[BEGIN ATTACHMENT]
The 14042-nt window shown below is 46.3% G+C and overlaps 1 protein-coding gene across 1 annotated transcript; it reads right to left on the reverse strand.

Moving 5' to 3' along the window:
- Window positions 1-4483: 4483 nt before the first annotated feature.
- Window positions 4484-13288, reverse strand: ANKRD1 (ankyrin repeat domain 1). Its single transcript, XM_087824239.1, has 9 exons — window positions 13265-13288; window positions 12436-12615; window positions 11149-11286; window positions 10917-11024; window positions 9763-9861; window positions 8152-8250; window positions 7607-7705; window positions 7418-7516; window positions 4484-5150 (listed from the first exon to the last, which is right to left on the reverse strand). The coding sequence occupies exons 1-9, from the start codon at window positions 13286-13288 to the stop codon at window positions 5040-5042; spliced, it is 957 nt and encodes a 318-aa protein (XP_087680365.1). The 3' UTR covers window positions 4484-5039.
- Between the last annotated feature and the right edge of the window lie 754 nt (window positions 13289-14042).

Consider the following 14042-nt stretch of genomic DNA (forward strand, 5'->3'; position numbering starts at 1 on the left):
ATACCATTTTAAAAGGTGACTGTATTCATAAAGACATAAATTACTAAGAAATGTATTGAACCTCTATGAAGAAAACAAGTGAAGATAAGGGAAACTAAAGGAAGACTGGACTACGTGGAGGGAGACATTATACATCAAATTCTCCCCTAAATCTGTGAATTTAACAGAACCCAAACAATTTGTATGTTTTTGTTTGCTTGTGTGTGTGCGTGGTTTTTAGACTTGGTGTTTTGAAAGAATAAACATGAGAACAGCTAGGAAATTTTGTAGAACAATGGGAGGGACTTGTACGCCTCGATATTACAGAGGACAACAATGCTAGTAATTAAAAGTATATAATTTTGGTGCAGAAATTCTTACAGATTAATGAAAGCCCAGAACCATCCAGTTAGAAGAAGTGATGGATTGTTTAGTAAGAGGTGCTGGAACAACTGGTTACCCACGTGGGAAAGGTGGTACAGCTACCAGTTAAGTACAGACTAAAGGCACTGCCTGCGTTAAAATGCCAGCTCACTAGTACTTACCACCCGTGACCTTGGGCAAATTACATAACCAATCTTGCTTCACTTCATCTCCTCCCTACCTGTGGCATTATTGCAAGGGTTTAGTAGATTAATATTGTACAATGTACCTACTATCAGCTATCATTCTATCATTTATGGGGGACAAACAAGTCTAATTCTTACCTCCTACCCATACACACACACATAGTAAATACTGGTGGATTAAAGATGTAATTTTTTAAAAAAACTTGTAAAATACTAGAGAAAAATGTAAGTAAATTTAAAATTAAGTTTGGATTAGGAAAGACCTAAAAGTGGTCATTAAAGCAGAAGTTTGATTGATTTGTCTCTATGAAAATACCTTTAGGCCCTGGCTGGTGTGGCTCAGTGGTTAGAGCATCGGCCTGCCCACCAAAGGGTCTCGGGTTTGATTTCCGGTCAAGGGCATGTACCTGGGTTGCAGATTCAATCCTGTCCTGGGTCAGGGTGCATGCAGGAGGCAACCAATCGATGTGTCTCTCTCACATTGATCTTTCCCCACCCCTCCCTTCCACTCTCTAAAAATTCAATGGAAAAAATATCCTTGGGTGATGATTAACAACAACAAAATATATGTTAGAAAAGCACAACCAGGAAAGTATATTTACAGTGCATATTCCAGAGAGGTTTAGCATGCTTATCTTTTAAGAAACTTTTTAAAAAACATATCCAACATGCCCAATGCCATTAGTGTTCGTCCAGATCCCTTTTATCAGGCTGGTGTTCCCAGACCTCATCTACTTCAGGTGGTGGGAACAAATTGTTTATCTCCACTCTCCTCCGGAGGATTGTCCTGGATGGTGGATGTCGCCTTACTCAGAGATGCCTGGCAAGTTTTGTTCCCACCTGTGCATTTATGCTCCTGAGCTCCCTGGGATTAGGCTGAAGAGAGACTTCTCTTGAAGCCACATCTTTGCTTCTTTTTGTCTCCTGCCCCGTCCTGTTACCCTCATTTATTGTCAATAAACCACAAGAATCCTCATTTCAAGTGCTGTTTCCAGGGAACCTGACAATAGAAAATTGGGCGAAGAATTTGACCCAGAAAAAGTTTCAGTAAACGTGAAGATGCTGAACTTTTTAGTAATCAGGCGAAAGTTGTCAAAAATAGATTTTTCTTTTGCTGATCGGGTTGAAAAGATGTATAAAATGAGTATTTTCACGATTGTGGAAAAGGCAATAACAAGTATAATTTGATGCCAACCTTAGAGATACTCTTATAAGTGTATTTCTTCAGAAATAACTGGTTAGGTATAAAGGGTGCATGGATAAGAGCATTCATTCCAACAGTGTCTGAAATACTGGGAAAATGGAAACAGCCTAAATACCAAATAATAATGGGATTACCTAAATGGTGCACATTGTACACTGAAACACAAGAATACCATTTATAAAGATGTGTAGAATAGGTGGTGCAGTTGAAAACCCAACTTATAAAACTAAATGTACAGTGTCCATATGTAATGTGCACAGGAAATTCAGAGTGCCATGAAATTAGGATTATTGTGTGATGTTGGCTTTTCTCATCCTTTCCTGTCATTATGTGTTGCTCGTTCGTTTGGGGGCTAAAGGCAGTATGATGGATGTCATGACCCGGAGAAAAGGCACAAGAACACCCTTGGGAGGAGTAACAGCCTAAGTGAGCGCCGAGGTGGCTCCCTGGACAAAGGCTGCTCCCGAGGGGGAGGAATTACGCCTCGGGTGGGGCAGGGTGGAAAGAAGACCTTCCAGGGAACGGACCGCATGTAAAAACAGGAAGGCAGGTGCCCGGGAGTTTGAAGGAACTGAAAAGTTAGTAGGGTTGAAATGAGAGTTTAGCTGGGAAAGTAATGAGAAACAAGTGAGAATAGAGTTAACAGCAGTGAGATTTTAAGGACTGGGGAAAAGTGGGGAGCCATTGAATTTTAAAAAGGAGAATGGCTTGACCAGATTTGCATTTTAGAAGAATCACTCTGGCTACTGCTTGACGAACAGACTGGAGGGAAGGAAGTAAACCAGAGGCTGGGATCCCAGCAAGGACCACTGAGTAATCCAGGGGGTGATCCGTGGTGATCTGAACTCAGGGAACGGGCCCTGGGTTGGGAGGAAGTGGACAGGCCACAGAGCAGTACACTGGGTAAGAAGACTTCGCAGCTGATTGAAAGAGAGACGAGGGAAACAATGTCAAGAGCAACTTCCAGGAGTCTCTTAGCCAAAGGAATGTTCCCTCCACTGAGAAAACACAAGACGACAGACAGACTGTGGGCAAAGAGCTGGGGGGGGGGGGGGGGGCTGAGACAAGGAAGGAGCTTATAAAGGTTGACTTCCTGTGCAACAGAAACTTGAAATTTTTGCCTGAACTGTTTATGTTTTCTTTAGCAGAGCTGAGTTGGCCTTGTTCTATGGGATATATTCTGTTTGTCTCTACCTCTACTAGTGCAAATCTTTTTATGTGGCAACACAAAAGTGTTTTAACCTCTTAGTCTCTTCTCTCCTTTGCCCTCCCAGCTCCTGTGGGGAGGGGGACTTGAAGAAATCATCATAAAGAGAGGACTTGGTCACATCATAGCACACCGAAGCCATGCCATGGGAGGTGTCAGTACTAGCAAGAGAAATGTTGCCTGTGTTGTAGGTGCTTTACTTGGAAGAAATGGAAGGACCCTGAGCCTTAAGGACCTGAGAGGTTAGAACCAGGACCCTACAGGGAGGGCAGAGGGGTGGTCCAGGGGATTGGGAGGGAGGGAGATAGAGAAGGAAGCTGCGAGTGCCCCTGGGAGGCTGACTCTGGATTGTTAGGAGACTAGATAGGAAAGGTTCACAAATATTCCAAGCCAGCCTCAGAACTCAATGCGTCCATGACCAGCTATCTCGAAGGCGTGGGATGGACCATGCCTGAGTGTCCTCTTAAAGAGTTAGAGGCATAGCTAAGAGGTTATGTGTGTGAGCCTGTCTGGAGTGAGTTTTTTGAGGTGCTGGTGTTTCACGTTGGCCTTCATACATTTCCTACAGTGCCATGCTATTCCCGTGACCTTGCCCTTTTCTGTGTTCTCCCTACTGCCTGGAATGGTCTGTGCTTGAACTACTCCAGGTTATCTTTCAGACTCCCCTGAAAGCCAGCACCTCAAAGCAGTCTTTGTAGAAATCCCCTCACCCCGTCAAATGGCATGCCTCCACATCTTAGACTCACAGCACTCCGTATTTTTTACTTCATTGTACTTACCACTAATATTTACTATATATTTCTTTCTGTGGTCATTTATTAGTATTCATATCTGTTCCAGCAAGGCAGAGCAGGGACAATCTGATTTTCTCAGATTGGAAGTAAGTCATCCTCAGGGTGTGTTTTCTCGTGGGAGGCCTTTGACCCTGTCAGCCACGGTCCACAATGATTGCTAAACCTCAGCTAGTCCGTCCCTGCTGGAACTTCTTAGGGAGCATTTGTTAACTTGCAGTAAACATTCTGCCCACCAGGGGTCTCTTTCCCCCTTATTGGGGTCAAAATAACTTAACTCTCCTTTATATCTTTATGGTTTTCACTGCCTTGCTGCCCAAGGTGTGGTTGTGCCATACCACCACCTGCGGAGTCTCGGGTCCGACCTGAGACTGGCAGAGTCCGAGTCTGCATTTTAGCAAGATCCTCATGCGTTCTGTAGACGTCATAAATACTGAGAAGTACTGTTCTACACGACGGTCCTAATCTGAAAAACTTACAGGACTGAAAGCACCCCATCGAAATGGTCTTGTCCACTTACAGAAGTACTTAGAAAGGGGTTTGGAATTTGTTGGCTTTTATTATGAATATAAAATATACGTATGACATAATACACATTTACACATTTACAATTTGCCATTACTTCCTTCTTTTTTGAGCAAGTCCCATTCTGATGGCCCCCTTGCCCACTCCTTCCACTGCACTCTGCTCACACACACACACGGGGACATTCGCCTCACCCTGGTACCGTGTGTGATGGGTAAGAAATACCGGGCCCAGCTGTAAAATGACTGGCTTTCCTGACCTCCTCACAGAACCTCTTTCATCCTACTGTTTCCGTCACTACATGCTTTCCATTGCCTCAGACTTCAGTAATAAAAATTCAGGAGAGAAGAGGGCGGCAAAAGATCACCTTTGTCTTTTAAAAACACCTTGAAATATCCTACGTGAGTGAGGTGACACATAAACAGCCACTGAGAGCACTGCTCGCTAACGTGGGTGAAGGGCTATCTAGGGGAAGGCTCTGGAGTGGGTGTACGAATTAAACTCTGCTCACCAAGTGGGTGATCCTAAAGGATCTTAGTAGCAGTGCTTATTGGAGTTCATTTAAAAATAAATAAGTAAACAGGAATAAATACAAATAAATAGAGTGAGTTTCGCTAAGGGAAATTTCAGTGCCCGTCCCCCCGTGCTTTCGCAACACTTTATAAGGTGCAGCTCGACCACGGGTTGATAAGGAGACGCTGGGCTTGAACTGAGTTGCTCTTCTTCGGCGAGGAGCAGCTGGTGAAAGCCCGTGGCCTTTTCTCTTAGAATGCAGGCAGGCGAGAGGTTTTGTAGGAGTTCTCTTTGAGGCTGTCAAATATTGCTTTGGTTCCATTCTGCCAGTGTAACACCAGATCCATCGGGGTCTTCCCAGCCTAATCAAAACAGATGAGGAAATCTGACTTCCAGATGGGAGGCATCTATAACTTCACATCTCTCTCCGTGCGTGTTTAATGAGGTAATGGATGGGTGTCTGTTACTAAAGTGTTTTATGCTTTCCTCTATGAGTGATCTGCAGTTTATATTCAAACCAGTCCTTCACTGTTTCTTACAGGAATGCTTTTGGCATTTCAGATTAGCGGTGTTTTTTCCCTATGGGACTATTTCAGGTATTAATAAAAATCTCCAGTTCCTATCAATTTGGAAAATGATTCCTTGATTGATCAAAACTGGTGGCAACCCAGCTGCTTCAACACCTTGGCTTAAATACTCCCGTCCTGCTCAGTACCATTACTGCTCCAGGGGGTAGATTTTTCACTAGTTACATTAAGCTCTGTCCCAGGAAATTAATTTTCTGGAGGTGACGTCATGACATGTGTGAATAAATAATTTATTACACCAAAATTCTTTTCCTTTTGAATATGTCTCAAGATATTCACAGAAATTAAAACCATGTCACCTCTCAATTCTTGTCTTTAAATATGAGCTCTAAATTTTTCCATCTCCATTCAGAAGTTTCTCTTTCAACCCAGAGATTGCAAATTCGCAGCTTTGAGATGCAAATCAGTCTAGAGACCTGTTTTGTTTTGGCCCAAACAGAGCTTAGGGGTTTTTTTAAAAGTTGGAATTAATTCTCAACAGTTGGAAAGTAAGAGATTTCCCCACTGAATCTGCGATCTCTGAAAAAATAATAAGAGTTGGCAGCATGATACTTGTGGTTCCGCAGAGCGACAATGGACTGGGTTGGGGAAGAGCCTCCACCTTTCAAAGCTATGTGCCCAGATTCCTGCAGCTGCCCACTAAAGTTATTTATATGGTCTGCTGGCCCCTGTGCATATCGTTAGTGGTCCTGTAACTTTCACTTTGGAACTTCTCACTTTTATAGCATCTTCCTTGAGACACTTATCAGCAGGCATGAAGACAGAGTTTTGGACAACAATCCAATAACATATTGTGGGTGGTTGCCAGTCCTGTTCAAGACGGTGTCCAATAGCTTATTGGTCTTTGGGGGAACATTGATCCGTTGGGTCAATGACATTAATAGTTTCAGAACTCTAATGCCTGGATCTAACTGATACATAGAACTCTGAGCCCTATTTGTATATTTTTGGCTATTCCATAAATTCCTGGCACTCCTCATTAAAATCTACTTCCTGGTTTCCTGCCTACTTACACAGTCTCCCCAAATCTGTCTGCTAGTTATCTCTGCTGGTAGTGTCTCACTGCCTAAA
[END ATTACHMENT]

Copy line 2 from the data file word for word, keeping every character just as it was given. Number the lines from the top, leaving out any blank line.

Moving 5' to 3' along the window: